Madame Bovary HTML version

Part III
Chapter One
Monsieur Leon, while studying law, had gone pretty often to the dancing-rooms,
where he was even a great success amongst the grisettes, who thought he had a
distinguished air. He was the best-mannered of the students; he wore his hair
neither too long nor too short, didn't spend all his quarter's money on the first day
of the month, and kept on good terms with his professors. As for excesses, he
had always abstained from them, as much from cowardice as from refinement.
Often when he stayed in his room to read, or else when sitting of an evening
under the lime-trees of the Luxembourg, he let his Code fall to the ground, and
the memory of Emma came back to him. But gradually this feeling grew weaker,
and other desires gathered over it, although it still persisted through them all. For
Leon did not lose all hope; there was for him, as it were, a vague promise floating
in the future, like a golden fruit suspended from some fantastic tree.
Then, seeing her again after three years of absence his passion reawakened. He
must, he thought, at last make up his mind to possess her. Moreover, his timidity
had worn off by contact with his gay companions, and he returned to the
provinces despising everyone who had not with varnished shoes trodden the
asphalt of the boulevards. By the side of a Parisienne in her laces, in the
drawing-room of some illustrious physician, a person driving his carriage and
wearing many orders, the poor clerk would no doubt have trembled like a child;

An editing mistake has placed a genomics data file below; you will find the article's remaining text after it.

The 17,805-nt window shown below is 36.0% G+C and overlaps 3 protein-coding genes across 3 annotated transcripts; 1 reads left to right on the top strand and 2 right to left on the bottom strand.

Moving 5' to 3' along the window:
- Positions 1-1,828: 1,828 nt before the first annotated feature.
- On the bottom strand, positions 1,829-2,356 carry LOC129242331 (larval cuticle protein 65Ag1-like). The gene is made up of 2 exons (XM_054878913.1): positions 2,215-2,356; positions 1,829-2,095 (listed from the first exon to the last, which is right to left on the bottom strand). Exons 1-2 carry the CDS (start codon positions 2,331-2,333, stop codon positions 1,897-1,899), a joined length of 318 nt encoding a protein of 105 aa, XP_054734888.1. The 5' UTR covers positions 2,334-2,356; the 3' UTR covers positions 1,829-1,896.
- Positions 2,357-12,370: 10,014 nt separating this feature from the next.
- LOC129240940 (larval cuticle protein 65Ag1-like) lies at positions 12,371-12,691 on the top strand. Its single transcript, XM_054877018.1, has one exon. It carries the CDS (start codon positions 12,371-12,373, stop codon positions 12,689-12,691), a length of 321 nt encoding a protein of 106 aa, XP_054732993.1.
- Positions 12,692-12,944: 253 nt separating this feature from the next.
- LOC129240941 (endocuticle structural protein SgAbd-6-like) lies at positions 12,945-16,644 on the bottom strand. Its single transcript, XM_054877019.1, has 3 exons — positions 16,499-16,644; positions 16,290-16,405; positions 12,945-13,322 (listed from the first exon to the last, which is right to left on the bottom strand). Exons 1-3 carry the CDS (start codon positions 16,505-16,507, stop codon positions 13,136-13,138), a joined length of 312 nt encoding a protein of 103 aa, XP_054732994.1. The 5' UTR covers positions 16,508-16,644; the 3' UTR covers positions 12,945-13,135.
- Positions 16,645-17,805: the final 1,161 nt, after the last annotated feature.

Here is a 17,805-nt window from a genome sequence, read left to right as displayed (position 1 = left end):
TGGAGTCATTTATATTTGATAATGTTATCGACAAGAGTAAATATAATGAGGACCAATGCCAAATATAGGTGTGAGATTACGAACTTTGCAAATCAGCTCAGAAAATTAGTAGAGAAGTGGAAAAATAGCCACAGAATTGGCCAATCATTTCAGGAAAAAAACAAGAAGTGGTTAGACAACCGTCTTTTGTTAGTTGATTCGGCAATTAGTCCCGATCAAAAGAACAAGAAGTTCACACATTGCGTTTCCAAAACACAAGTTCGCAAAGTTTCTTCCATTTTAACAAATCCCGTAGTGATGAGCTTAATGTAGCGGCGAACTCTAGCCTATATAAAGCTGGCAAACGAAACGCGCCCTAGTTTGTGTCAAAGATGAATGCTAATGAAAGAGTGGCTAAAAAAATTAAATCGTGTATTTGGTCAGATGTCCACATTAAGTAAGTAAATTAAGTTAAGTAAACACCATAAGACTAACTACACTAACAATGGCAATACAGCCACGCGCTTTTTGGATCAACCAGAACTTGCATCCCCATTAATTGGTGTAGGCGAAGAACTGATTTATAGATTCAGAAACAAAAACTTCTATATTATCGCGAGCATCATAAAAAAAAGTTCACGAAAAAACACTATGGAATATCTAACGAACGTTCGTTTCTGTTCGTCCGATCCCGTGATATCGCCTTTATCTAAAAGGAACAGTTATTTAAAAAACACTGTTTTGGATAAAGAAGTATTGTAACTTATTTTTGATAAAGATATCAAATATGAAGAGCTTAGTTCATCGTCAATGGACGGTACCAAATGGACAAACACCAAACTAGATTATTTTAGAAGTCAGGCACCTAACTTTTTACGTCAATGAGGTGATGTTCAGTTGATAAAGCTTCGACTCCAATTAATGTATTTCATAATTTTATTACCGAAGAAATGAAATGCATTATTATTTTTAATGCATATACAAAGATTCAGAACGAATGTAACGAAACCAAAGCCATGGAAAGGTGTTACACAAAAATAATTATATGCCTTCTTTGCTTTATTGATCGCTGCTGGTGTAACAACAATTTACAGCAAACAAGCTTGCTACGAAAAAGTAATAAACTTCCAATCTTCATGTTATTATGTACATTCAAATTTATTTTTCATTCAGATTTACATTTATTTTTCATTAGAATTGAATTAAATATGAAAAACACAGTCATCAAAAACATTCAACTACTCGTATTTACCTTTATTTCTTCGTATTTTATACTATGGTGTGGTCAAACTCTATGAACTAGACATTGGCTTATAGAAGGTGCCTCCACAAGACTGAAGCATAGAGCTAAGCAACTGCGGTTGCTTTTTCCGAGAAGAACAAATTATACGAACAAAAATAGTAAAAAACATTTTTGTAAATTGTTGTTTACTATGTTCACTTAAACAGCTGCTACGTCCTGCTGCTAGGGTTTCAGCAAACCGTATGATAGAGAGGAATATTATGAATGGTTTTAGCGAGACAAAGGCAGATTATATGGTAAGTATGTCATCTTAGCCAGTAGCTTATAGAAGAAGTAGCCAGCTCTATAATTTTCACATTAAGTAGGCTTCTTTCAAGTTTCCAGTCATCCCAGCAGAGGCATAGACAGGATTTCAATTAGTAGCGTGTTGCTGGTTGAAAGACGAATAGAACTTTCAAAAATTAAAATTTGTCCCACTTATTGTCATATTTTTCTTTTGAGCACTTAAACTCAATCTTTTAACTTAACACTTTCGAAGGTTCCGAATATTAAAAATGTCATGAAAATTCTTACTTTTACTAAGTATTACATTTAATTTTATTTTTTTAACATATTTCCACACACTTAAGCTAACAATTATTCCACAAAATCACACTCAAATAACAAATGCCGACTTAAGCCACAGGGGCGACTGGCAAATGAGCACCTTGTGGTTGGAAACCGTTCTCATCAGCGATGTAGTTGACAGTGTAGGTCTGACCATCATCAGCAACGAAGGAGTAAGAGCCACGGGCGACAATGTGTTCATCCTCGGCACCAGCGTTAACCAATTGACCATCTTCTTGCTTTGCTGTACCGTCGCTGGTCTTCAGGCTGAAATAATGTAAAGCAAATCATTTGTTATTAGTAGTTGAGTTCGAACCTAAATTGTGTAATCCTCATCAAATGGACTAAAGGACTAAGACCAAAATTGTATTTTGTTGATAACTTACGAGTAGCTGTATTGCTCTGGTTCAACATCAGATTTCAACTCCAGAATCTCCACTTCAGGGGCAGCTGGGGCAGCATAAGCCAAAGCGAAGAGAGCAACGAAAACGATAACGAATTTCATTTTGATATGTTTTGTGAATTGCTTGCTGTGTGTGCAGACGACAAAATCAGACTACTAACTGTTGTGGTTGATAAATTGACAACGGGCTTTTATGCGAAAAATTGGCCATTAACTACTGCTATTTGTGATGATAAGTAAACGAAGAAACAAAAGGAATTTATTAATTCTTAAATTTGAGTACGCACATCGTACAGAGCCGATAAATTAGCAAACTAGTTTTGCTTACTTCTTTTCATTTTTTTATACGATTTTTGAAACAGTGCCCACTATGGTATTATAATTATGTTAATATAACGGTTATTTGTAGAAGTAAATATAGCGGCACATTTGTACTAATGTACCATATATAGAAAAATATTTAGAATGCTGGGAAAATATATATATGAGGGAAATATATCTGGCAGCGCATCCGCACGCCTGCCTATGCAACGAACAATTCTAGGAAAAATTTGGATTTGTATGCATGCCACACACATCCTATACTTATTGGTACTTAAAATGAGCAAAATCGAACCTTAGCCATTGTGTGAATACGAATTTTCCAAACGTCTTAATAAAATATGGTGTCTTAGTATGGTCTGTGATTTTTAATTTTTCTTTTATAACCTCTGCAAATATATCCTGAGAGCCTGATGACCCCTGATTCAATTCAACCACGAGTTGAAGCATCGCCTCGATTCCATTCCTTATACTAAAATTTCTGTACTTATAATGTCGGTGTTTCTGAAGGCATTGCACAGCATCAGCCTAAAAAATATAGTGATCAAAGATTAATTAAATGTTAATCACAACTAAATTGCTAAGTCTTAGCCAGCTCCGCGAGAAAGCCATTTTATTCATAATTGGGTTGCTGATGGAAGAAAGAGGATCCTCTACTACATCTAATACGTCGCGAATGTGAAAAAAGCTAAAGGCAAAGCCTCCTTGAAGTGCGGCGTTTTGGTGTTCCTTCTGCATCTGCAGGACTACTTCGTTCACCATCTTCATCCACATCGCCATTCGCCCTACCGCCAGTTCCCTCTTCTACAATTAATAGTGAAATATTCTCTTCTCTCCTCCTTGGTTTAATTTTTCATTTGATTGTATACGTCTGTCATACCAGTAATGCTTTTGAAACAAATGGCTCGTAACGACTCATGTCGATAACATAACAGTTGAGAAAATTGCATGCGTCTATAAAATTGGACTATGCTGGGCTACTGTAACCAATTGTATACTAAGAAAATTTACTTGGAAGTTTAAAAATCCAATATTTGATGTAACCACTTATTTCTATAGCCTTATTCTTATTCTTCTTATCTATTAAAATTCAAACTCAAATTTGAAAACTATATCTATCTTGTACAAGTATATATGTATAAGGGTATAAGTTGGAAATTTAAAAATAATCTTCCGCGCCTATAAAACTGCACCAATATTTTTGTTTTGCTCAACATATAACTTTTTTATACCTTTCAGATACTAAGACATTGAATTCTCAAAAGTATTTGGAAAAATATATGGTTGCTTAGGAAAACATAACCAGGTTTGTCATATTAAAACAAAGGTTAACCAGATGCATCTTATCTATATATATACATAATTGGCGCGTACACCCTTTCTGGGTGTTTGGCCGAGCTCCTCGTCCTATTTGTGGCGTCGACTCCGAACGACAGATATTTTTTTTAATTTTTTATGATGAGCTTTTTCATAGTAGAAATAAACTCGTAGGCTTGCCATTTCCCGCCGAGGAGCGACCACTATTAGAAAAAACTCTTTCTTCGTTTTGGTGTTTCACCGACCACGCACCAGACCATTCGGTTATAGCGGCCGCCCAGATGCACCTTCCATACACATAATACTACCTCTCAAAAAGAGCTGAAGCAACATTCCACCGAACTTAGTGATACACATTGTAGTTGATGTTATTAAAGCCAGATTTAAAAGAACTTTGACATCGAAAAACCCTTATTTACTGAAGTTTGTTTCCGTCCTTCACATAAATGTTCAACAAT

but here, at Rouen, on the harbour, with the wife of this small doctor he felt at his
ease, sure beforehand he would shine. Self-possession depends on its
environment. We don't speak on the first floor as on the fourth; and the wealthy
woman seems to have, about her, to guard her virtue, all her banknotes, like a
cuirass in the lining of her corset.
On leaving the Bovarys the night before, Leon had followed them through the
streets at a distance; then having seen them stop at the "Croix-Rouge," he turned
on his heel, and spent the night meditating a plan.
So the next day about five o'clock he walked into the kitchen of the inn, with a
choking sensation in his throat, pale cheeks, and that resolution of cowards that
stops at nothing.
"The gentleman isn't in," answered a servant.
This seemed to him a good omen. He went upstairs.
She was not disturbed at his approach; on the contrary, she apologised for
having neglected to tell him where they were staying.
"Oh, I divined it!" said Leon.
He pretended he had been guided towards her by chance, by, instinct. She
began to smile; and at once, to repair his folly, Leon told her that he had spent
his morning in looking for her in all the hotels in the town one after the other.
"So you have made up your mind to stay?" he added.